We always hear about what we should slather on and do when we’re sunburned – namely aloe, moisturizers, cold compresses, and over-the-counter pain relievers – but rarely do we hear about what we should avoid. First off it’s important to underline that if you are sunburned it’s imperative that you make sure you’re staying hydrated and that you stay out of the sun! It may seem obvious, but I know I’m not the only one who always sees bright red folks “tanning” on the beach or by the pool.
When you’re sunburned it’s natural that your skin will start to peel – DON’T use a scrub or start peeling in an attempt to “help it along.” The doctor-recommending thing to do is to keep the skin hydrated let it peel/heal on its own. If you have a very bad burn you might see that your skin starts to blister. Again, leave the blisters alone! Never use scrubs. Keep your skin hydrated and let the wounds heal on their own.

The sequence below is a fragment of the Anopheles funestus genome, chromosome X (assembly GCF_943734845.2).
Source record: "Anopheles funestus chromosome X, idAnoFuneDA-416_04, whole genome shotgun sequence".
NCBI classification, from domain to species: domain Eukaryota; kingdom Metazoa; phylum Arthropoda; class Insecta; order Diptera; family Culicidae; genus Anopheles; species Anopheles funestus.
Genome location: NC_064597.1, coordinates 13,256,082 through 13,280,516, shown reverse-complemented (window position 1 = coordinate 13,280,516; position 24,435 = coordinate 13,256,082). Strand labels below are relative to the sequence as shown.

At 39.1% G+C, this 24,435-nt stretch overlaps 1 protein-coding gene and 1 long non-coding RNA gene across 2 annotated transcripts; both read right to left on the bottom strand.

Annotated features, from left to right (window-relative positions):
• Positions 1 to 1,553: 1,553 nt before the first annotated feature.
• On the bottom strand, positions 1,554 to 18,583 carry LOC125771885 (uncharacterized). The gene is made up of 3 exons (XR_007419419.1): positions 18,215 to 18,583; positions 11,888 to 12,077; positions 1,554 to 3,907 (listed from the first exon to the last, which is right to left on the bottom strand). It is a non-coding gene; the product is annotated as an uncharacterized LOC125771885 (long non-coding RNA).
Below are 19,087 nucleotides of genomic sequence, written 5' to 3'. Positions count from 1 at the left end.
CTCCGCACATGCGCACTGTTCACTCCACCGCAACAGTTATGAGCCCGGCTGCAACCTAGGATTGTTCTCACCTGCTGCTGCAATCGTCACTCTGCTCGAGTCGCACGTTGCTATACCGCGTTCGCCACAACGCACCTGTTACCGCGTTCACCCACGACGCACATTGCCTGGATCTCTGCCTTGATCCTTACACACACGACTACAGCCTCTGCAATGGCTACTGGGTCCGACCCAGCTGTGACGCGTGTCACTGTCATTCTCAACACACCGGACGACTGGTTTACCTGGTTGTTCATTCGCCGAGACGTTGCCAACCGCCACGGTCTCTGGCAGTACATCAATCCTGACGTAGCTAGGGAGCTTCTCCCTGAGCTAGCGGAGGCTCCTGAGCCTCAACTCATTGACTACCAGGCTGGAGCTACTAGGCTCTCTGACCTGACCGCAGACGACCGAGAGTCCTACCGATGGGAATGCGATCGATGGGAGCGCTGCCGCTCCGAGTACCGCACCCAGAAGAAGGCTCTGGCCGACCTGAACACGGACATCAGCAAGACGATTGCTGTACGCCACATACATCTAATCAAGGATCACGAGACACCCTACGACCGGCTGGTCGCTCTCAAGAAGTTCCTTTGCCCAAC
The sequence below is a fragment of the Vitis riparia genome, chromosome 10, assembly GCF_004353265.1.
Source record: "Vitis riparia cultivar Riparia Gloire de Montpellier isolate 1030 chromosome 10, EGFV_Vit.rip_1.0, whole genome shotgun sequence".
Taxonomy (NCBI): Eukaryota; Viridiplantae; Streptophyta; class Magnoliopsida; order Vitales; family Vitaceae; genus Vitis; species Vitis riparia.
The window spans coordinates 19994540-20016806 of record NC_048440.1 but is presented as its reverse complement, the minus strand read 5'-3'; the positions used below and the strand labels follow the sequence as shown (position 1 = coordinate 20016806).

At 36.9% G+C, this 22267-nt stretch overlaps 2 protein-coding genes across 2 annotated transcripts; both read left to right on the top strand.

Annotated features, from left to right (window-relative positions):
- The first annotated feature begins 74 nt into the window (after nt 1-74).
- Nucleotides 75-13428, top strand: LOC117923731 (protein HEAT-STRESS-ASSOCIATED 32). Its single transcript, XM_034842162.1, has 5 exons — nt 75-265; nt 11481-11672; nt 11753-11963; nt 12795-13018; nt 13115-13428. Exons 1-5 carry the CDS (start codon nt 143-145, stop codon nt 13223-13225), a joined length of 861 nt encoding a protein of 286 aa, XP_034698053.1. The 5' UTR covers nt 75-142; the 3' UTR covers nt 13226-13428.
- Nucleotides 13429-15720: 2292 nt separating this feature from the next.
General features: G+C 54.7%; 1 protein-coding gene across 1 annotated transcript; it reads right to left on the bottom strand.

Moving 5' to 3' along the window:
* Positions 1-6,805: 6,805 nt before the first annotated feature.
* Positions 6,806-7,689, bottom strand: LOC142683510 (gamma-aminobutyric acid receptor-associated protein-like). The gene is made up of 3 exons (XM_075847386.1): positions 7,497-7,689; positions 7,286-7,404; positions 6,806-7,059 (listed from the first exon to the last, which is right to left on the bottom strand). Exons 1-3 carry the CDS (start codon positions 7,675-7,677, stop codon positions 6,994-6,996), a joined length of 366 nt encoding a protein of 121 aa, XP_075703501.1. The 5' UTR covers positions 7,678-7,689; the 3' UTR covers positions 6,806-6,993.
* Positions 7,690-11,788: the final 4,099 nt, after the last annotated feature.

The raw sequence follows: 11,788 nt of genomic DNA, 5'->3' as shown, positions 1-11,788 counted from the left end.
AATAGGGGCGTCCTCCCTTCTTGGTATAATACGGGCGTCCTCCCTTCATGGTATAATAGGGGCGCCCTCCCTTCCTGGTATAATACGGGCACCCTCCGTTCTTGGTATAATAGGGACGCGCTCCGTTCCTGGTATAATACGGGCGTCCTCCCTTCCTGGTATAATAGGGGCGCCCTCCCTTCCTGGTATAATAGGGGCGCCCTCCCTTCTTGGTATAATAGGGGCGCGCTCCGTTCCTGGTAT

I’ve become an expert on the subject because I accidentally applied moisturizer thinking it was an SPF a few years and got horribly burned when I went on a boat for hours (I had two bottles from Neutrogena that looked identical). One of the first things my doctor told me to is to not cover my burn with makeup (I had a wedding that night!) as it can increase the risk for infections or allergic reactions. She then said it’s important that I look at every product I apply to my skin and make sure that it’s formulated without alcohol as alcohol strips away the natural oils in our skin thereby preventing the skin for healing and causing a burning sensation in the process.
Lastly, you’ll want to avoid tight clothes – the burned skin needs to breathe – and, in addition to physical exfoliators, you’ll want to avoid any chemical ones like glycolic or salicylic acid as these too will prevent skin from healing.
Hopefully reading this is enough motivation for anyone to be extra vigilant about slathering on SPF!